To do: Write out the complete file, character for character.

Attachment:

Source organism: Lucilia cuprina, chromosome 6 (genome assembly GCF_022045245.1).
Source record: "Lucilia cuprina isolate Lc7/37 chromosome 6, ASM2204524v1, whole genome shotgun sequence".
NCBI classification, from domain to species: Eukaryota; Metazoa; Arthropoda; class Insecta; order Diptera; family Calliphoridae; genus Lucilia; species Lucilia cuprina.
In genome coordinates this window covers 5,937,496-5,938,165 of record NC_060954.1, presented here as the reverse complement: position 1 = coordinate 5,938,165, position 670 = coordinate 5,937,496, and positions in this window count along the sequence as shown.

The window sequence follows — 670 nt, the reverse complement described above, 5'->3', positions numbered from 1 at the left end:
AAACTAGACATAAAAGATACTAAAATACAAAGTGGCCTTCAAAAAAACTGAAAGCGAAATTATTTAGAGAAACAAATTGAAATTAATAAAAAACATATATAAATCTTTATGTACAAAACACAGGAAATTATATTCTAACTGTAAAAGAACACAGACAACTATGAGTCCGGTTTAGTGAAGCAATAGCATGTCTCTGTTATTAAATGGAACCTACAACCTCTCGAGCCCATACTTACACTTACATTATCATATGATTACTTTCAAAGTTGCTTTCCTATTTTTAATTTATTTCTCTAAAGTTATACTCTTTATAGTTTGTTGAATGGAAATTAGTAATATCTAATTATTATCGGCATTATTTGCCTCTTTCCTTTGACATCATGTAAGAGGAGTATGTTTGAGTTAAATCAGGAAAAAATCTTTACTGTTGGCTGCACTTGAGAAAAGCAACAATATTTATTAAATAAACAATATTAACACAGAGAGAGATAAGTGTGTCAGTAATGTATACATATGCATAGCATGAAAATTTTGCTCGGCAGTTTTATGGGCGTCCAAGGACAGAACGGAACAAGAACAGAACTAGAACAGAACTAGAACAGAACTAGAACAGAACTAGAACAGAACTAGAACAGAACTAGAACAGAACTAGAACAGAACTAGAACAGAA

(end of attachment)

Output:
Source organism: Lucilia cuprina, chromosome 6 (genome assembly GCF_022045245.1).
Source record: "Lucilia cuprina isolate Lc7/37 chromosome 6, ASM2204524v1, whole genome shotgun sequence".
NCBI classification, from domain to species: Eukaryota; Metazoa; Arthropoda; class Insecta; order Diptera; family Calliphoridae; genus Lucilia; species Lucilia cuprina.
In genome coordinates this window covers 5,937,496-5,938,165 of record NC_060954.1, presented here as the reverse complement: position 1 = coordinate 5,938,165, position 670 = coordinate 5,937,496, and positions in this window count along the sequence as shown.

The window sequence follows — 670 nt, the reverse complement described above, 5'->3', positions numbered from 1 at the left end:
AAACTAGACATAAAAGATACTAAAATACAAAGTGGCCTTCAAAAAAACTGAAAGCGAAATTATTTAGAGAAACAAATTGAAATTAATAAAAAACATATATAAATCTTTATGTACAAAACACAGGAAATTATATTCTAACTGTAAAAGAACACAGACAACTATGAGTCCGGTTTAGTGAAGCAATAGCATGTCTCTGTTATTAAATGGAACCTACAACCTCTCGAGCCCATACTTACACTTACATTATCATATGATTACTTTCAAAGTTGCTTTCCTATTTTTAATTTATTTCTCTAAAGTTATACTCTTTATAGTTTGTTGAATGGAAATTAGTAATATCTAATTATTATCGGCATTATTTGCCTCTTTCCTTTGACATCATGTAAGAGGAGTATGTTTGAGTTAAATCAGGAAAAAATCTTTACTGTTGGCTGCACTTGAGAAAAGCAACAATATTTATTAAATAAACAATATTAACACAGAGAGAGATAAGTGTGTCAGTAATGTATACATATGCATAGCATGAAAATTTTGCTCGGCAGTTTTATGGGCGTCCAAGGACAGAACGGAACAAGAACAGAACTAGAACAGAACTAGAACAGAACTAGAACAGAACTAGAACAGAACTAGAACAGAACTAGAACAGAACTAGAACAGAACTAGAACAGAA